Competing Contract Terms Complicate New Orleans Hotel Shareholder’s Life Insurance Policy

hotel-hilton-santo-domingo-1222125-1024x768Securing a loan with collateral might seem like a simple and everyday task, but even the smallest of mistakes in the process can carry severe consequences. Brent Kovach (Mr. Kovach), a shareholder in a few New Orleans French Quarter hotels, experienced the repercussions of a simple oversight when one paragraph in his collateral assignment nearly offset his entire life insurance policy. The following case delves into just how critical hiring an excellent attorney might be when interpreting seemingly straightforward contracts and when those contract disputes turn to a lawsuit.

Mr. Kovach was a shareholder of St. Peter Inc.’s Hotel and a member of A Creole House, LLC, which managed a French Quarter hotel. In the wake of Hurricane Katrina, these hotels required refinancing and in order to secure the necessary loans, Mr. Kovach personally guaranteed them with his life insurance policy as collateral. Mr. Kovach and his wife, Ellen Kovach (Mrs. Kovach), acquired the one million dollar life insurance policy on Mr. Kovach in 1995 from New England Mutual Life Insurance Company.

After receiving the refinancing, the hotels failed to make loan payments and in May 2010 the bank requested a cash surrender of the value of the policy from New England Mutual Life Insurance Company. The life insurance company paid the value of the policy, $52,316.33, to the bank based upon the terms of the assignment and canceled Mr. Kovach’s life insurance plan without any notification to him.

Mr. Kovach learned about the cash surrender and policy cancellation in February 2011; he attempted to reinstate his life insurance policy, but due to a cancer diagnosis, which is now in remission, he wasn’t able to do so. Mr. and Mrs. Kovach filed a Petition for Damages and Breach of Contract against the bank and insurance company.

The Kovaches argued that the collateral assignment was not enforceable because of an unfulfilled twenty-day notice provision within the policy terms, which constituted a “suspensive condition.” A condition is “suspensive” if its enforceability is dependent upon the occurrence of a certain event. See La C.C. art. 1767. The Kovaches did not receive a notification twenty days prior to the bank’s request and therefore argued that the bank exercised a right it did not possess. The Kovaches also argued that the insurance company had a duty to investigate and discover whether the bank fulfilled the twenty-day notice requirement before surrendering the policy pay out.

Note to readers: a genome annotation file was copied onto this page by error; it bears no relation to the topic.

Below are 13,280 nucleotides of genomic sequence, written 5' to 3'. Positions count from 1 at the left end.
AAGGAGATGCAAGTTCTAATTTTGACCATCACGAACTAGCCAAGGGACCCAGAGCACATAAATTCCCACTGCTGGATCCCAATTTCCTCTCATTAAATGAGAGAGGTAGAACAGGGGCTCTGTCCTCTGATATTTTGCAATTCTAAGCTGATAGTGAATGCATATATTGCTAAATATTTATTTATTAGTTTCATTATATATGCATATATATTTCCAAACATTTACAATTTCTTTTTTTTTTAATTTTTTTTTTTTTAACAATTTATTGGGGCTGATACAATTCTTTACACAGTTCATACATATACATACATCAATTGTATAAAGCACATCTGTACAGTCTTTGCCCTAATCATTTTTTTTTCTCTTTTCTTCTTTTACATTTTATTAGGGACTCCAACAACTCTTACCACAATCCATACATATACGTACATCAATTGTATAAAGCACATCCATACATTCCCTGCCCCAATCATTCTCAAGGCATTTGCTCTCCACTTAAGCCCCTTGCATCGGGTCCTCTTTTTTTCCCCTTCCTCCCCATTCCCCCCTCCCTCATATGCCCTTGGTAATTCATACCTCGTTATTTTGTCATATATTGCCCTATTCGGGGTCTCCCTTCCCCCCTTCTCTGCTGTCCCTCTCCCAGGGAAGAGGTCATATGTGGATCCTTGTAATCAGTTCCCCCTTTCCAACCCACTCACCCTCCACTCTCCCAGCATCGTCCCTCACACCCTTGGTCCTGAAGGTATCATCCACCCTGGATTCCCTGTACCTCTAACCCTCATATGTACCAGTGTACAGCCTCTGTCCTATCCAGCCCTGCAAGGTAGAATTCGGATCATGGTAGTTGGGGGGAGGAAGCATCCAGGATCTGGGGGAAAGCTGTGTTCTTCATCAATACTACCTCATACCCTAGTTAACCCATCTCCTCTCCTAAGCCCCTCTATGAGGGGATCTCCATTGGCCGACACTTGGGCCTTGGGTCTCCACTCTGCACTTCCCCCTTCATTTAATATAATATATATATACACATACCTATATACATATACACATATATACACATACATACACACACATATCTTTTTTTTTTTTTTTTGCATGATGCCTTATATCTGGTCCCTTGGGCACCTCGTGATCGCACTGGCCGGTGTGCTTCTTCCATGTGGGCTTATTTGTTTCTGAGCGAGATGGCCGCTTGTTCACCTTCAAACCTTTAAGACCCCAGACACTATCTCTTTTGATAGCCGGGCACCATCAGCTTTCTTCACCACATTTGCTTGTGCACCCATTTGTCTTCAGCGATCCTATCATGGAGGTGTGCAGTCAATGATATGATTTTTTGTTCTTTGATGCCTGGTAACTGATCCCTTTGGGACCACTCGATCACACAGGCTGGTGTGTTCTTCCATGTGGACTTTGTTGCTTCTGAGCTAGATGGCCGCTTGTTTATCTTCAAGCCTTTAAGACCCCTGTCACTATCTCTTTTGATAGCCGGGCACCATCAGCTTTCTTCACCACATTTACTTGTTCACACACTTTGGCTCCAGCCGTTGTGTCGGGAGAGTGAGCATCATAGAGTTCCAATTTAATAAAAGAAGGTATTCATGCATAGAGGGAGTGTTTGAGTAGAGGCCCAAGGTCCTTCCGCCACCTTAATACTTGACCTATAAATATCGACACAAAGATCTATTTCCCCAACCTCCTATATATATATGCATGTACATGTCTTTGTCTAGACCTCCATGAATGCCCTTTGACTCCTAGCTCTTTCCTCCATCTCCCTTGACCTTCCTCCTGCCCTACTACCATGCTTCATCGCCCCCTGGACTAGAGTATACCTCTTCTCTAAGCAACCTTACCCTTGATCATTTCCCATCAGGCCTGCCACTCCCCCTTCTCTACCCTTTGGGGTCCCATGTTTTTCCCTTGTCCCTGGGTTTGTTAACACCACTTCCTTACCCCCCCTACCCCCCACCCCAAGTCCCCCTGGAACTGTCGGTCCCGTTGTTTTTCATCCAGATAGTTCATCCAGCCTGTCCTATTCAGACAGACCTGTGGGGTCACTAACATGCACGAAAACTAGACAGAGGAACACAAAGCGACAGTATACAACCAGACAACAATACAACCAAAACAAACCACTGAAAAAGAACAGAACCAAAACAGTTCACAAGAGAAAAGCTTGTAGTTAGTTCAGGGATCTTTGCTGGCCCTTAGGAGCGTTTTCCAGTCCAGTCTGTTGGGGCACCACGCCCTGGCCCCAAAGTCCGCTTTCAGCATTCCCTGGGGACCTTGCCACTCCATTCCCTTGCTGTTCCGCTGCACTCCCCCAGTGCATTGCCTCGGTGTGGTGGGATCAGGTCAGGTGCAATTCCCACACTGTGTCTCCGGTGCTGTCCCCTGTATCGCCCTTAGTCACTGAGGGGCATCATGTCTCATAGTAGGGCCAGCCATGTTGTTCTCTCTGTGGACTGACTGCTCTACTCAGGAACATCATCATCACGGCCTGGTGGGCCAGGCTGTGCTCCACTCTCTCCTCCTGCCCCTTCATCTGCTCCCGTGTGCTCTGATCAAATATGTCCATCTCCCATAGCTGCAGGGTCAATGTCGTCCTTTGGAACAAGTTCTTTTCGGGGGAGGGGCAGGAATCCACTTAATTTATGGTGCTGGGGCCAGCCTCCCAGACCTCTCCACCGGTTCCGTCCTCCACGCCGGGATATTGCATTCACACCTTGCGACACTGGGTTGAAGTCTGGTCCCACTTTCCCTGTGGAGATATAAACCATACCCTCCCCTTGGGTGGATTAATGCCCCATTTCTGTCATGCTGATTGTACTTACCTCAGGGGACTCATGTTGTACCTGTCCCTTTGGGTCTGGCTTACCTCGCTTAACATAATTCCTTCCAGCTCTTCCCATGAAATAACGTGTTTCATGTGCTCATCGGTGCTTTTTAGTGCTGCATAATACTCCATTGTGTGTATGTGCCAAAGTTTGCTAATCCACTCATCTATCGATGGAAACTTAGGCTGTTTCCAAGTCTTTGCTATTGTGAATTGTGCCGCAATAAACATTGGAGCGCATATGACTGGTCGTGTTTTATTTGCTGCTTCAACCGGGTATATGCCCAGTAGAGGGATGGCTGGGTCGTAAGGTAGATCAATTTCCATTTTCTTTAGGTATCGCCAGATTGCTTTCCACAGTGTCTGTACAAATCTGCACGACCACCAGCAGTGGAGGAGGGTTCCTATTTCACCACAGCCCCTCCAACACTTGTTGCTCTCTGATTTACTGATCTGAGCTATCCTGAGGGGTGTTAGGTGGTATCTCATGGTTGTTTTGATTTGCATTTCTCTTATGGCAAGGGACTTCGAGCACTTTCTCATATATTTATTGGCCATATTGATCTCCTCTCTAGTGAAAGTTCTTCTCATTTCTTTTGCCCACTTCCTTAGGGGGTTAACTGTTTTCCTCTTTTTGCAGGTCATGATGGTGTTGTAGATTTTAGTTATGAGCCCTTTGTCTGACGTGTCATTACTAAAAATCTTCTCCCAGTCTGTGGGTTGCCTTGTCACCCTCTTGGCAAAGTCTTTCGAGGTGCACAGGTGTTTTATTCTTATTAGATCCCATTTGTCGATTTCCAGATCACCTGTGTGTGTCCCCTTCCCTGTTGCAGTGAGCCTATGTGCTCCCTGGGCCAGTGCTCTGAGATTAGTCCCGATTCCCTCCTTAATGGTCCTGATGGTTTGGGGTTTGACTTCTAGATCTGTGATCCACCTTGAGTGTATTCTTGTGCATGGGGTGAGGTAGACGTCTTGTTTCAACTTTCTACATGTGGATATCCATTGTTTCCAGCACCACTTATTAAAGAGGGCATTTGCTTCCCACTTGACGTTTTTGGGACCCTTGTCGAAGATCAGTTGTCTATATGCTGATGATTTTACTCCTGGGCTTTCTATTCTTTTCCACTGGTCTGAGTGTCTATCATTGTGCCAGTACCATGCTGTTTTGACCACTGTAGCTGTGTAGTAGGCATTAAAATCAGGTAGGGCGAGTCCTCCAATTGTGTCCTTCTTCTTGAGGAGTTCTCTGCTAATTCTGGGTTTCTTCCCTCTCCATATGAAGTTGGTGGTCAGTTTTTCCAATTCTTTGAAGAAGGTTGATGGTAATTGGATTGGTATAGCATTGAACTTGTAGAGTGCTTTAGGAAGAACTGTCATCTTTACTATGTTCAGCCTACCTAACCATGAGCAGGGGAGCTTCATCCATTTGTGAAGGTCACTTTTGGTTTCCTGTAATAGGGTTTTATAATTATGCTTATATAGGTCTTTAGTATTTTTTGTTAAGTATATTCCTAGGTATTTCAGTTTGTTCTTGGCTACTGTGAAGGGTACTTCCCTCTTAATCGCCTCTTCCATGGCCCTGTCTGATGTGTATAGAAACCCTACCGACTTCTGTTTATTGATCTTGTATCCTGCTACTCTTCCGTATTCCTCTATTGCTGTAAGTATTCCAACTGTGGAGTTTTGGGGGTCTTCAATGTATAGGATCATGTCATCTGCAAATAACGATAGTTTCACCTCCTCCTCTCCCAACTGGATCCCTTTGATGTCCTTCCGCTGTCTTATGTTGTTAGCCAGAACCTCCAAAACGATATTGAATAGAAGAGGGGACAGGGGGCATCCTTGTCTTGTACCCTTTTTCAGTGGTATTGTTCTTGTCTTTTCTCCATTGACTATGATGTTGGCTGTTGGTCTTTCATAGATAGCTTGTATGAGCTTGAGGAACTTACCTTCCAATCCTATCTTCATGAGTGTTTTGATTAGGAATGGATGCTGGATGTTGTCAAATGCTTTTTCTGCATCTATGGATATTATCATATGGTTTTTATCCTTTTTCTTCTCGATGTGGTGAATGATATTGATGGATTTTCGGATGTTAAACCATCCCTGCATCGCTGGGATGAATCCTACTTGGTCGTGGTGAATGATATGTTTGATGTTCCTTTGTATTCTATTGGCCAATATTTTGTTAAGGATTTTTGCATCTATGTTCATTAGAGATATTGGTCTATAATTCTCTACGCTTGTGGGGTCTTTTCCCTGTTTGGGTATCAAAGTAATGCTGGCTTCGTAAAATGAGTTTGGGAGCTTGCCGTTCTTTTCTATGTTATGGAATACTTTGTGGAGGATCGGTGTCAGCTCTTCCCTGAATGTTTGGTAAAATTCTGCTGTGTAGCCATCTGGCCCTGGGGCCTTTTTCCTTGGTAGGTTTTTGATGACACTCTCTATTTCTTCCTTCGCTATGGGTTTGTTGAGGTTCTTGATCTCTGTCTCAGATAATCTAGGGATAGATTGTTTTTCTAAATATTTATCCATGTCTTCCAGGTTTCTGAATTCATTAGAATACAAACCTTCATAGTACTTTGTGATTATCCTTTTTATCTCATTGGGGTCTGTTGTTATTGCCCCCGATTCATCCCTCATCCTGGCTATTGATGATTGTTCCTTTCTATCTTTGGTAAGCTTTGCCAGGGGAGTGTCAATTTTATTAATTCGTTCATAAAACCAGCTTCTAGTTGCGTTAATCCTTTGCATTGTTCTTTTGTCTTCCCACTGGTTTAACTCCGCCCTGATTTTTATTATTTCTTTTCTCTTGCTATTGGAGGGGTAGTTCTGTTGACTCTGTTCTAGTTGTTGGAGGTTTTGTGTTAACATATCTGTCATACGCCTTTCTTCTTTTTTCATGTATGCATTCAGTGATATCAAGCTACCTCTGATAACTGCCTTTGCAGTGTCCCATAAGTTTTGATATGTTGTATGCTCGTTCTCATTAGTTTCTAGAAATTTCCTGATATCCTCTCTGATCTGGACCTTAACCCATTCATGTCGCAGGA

The bank and life insurance company filed motions for summary judgment. A motion for summary judgment eliminates the need for a full-scale trial when no genuine issue of material fact exists. The court determines whether a genuine issue exists based upon whether or not a reasonable jury could reach different conclusions.  See Bell v. Dunn, 924 So. 2d 224, 229 (La. Ct. App. 4 2005).

The trial court granted the insurance company’s motion for summary judgment because it found that these arguments lacked merit. The trial court made no finding on the bank’s motion for summary judgment because the bank and the Kovaches settled outside of court. An alternative paragraph in the assignment specified that the sole signature of the assignee, Mr. Kovach, was adequate to exercise the rights under the policy. This paragraph cancelled out the suspensive condition and eliminated any duties the insurance company may have owed to the Kovaches under the policy.

It seemed that a single paragraph in the collateral assignment successfully outweighed the relevant terms and conditions in Mr. Kovach’s life insurance policy, but the Kovaches presented the third argument to the court that swung in their favor on appeal.

At the trial court level, the Kovaches argued that contractual law and duties governed the insurance company’s contract and therefore the principle of equity should apply. The principle of equity ensures that neither party takes advantage of the other for its own undeserved benefit. The Kovaches also cited public policy, which requires notice in these situations to ensure there is an appropriate amount of time to obtain a new policy. Rachuba v. Hickerson, 503 So. 2d 570, 571 (La. Ct. App. 1987).  The trial court found that this argument held no merit, but on appeal, the Kovaches argued that a reasonable jury could find that the insurance company breached its contractual duties to them and therefore a genuine issue of fact existed.

Although the appellate court agreed that Mr. Kovach’s signature in his collateral assignment relieved the insurance company of its duty to investigate and discover the bank’s notice requirement, the appellate court did not find that this was the only duty the life insurance company owed the Kovaches. The insurance company maintained a contractual relationship with the Kovaches outside of the assignment and the appellate court determined that a reasonable jury could find that the life insurance breached its duty to inform.


Written by Berniard Law Firm Blog Writer Sara Arami

Additional Berniard Law Firm Articles on Business Disputes: Baton Rouge Real Estate Venture Goes Bad

Contact Information